The First Step Toward Living Debt Free

By Charles Hopkins Published 05/24/2007 | Finance

All of us incur debts from time to time. It is normal to purchase items on account and pay for them at a later date. The point where we run into trouble is when we overextend ourselves and owe our creditors more than we can repay. This article will explain to you how to set up a budget so you can meet your credit repayment obligations and move on to a debt free life.

Do You Have A Positive Or Negative Cash Flow?

The definition of a break-even point is when the amount of money you are paid every month covers your expenses exactly. The two numbers would be equal in this case. When you end up with more money than you have in expenses, you have a positive cash flow for that month. Otherwise, you have a negative cash flow, and you may be borrowing money to make up the difference.

You probably have a good idea of your salary, or take home pay every month. You need to add up the total of your credit obligations and compare it to your salary. Hopefully, you are bringing home more money than you have outstanding in credit card debt. If this is not your situation, you need to get professional help from a debt counselor immediately.

If you have a negative cash flow, you may also be headed for trouble financially. You should seek the advice of a personal money manager before you borrow yourself into deep debt.

For the purposes of this article, we will focus on the scenario of a positive cash flow. By making a budget you will be able to find money to start paying off your current debt. Everyone should have a budget in place. It makes your financial picture clearer to you. Then you can decide how to best allocate your money to reduce your debts.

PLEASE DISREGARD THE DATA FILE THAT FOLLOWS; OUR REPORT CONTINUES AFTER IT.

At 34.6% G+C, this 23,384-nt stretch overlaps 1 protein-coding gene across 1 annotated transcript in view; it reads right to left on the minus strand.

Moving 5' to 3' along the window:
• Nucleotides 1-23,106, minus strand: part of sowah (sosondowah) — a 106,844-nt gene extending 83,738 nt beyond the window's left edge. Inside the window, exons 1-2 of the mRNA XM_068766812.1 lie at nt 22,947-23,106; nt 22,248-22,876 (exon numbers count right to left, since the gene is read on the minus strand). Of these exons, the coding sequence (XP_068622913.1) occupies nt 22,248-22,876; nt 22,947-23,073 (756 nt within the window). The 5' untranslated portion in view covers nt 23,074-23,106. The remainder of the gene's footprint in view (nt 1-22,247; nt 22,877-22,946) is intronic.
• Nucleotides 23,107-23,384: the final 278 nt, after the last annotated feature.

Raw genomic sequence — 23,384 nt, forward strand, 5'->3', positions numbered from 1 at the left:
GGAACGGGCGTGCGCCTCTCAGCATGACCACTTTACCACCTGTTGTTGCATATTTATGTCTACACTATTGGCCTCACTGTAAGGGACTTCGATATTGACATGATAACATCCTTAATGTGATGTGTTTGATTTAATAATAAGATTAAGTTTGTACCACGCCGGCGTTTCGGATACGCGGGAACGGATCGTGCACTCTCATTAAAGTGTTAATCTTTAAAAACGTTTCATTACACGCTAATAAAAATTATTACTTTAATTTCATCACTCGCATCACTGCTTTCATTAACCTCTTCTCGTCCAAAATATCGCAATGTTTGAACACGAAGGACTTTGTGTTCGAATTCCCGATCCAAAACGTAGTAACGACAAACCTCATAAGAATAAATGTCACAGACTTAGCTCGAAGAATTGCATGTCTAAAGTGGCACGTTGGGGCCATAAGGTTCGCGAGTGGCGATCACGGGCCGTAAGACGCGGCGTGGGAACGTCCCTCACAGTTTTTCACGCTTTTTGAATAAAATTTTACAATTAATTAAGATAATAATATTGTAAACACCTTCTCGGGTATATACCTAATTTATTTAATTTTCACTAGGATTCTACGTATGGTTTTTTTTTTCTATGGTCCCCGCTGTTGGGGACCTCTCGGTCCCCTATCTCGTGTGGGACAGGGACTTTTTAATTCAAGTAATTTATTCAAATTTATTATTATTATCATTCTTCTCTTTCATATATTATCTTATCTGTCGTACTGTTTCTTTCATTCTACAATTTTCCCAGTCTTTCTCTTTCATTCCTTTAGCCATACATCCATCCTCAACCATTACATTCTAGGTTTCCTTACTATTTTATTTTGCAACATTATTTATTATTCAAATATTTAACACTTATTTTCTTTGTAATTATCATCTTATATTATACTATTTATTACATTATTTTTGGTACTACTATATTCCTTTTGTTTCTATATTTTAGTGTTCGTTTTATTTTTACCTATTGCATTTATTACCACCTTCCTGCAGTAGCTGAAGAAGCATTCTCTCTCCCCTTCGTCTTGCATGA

Making Your Budget

The process of making a budget for your family is really not too hard. First, you list your revenue (your salaries, wages or any other income), and then you list your monthly expenses. You must include everything. This means groceries, gasoline, car insurance, mortgage or rent, and every other normal expense you have every month.

Then subtract your expenses from your monthly income. The balance is an amount of money that you have available to use to pay off your creditors. Although you could try to pay off your creditors with this full amount every month, you may find that you end up in a cycle of paying this amount until an emergency arises. Then you would probably borrow again to make ends meet. This would defeat your purpose.

Now you need to decide how you are going to use this money to pay off your bills every month. It is best to deposit a certain percentage in a savings account every month (for emergencies). If you do not have a "safety net" of money in reserve, it is too easy to borrow from high interest credit sources to meet your needs.

With the money you have left over after depositing a percentage every month in your savings account, you can start paying down your debts. You want to focus on repaying the bills that carry the highest interest penalty. This is usually your credit card bill. Make a plan that will pay the most money to your credit card company and still keep you current with your other creditors. This is a simple and easy to follow formula that will help you pay off your creditors faster and build a reserve fund should you need it.

You will find that money management can be fun. It's exciting to see your debts dwindle and watch your savings grow. All this takes is a good plan, and the will power to see it through.